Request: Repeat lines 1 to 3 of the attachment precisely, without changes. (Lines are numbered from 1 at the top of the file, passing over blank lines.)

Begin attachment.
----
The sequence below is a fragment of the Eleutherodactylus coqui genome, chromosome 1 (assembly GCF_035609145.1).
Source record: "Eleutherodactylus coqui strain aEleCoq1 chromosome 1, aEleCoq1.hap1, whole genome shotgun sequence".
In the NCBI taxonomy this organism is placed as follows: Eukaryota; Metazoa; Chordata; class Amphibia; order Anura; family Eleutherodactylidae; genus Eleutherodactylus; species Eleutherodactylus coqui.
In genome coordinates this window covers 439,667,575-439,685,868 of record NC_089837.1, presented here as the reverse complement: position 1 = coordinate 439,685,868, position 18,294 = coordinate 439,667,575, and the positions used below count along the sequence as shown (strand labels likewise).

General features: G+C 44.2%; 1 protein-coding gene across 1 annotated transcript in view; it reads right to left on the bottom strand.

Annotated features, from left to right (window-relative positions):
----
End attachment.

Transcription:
The sequence below is a fragment of the Eleutherodactylus coqui genome, chromosome 1 (assembly GCF_035609145.1).
Source record: "Eleutherodactylus coqui strain aEleCoq1 chromosome 1, aEleCoq1.hap1, whole genome shotgun sequence".
In the NCBI taxonomy this organism is placed as follows: Eukaryota; Metazoa; Chordata; class Amphibia; order Anura; family Eleutherodactylidae; genus Eleutherodactylus; species Eleutherodactylus coqui.